Friday 1st March, 2013 @ Chevron Festival Gardens.
Review by Amy Mowle
It was a temperate and balmy evening. Strings of make-shift fairy lights shed their warm glow onto the crowd gathering below. It was the perfect combination for those waiting to see THE TALLEST MAN ON EARTH when he played the Perth International Arts Festival on Friday night. The breathtaking environment of the (questionably named) Chevron Festival Gardens sported an impressive crowd to welcome the Swedish native Kristian Matsson to Perth’s shores for the second time.
The first surprise of the evening came in the form of the explosively visceral performance from Brooklyn-based duo BUKE AND GASE. Their name derives from the instruments they play – a modified six string baritone ukelele (the ‘buke’) and a frankenstein-esque mash-up of a bass and a guitar (the ‘gase’). Very clever indeed. Carefully crafted into a haunting pure-noise exploit with the help of numerous effects pedals, weird homemade inventions, amplifiers and a platter of foot-percussion, the sound that this duo produced was nothing short of phenomenal. An interesting choice for a supporting band considering the musical content of the headlining act, but nonetheless an experience in itself.
Buke and Gase had left the stage and the crowd began to thin out, filtering through the crack in the curtain in search of a nice cold brew. Naturally, it wasn’t long before the stage area was yet again at capacity – many audience members stocked up with pint cups in paper trays in order to not have to leave their hotly contested spots until the very end. It was time for the main act.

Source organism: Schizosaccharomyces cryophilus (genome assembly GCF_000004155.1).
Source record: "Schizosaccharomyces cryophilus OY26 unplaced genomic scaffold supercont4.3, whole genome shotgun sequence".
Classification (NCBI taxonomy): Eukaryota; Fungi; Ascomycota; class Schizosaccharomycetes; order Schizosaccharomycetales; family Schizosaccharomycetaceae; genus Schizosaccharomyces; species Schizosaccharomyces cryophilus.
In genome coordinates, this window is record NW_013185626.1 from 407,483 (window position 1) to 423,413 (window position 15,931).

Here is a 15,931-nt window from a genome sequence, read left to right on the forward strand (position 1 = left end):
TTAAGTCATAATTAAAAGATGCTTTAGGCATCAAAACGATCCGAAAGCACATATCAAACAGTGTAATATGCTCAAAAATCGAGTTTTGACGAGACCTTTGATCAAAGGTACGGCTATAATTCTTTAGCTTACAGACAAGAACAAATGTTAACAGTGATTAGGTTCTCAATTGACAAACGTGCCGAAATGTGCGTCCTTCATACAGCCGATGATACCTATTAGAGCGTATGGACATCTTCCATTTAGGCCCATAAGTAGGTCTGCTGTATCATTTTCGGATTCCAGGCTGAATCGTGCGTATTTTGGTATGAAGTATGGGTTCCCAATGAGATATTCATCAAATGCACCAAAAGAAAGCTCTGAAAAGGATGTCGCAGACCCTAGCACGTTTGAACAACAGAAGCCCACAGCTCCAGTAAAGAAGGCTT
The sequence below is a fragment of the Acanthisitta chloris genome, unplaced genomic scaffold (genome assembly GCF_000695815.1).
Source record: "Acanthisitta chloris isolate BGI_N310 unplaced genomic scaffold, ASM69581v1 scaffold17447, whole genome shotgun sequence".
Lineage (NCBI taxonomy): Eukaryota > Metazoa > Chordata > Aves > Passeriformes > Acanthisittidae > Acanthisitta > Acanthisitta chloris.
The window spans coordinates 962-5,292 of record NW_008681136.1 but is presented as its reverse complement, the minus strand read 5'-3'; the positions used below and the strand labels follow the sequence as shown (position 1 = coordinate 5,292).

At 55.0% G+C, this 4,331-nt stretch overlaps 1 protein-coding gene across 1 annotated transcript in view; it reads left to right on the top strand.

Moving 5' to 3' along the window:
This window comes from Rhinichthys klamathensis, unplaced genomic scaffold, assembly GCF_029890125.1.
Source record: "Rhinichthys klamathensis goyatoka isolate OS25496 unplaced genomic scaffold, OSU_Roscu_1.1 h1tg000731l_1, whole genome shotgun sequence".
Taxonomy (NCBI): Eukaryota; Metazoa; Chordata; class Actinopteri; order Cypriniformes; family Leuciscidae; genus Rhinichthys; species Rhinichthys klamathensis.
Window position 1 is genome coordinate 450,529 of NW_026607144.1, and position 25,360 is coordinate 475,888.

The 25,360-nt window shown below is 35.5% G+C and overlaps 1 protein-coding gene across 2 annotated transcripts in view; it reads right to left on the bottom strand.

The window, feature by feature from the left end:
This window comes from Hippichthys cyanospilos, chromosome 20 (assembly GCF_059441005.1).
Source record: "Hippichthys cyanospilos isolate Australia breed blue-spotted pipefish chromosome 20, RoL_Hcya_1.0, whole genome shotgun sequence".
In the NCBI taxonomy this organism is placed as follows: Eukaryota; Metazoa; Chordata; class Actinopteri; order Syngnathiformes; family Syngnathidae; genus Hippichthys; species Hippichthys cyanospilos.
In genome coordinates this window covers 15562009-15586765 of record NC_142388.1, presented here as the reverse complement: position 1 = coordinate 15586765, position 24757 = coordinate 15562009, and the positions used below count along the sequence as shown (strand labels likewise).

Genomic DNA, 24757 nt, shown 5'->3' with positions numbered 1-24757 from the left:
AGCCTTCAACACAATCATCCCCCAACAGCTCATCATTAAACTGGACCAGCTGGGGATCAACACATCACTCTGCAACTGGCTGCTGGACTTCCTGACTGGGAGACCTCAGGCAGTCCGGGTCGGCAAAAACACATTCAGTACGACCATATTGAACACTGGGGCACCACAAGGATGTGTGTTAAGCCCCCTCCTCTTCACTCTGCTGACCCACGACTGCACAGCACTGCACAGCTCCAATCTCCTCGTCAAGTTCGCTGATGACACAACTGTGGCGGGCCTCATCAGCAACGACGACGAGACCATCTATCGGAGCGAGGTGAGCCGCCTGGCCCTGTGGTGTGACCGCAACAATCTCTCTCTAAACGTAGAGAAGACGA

Matsson entered the stage and waltzed straight up to the audience, darted from one side to the other as if he was checking out what he was up against, and swiftly collected his guitar from the techie. Matsson’s performance of ‘King of Spain’ opened the set with such high energy that almost instantaneously good vibrations began to buzz and hum through the crowd. He danced and darted around the stage with a charismatic flair that few can harness, let alone pull off.
After an introduction and a thank you to the audience Matsson traded his guitar for an electric and soothed the audience with a blissful performance of ‘Love is All’. With this Matsson showed off his undeniable talent as a natural folk songwriter and a masterful guitar player. Although deserved, the reception he received was quite overwhelming – almost as though it were Jesus with a guitar up there and not a young man from the Swedish countryside.
The songs were played against a backdrop of smoke spiraling and twisting through beams of green, blue and red light. By the eighth song and numerous instrument changes Matsson donned a hollow body electric and crooned through his popular track ‘Where Do My Bluebird Fly’. The audience, in particular the female members, silently swooned at this tragic ballad and there were certainly a few teary eyes scattered throughout the crowd.
Matsson closed his set with ‘Revelation Blues’ only to be cheered back on stage for a two song encore. The night ended with a beautiful homage to Paul Simon leaving a sweet taste for more in the mouths of the audience.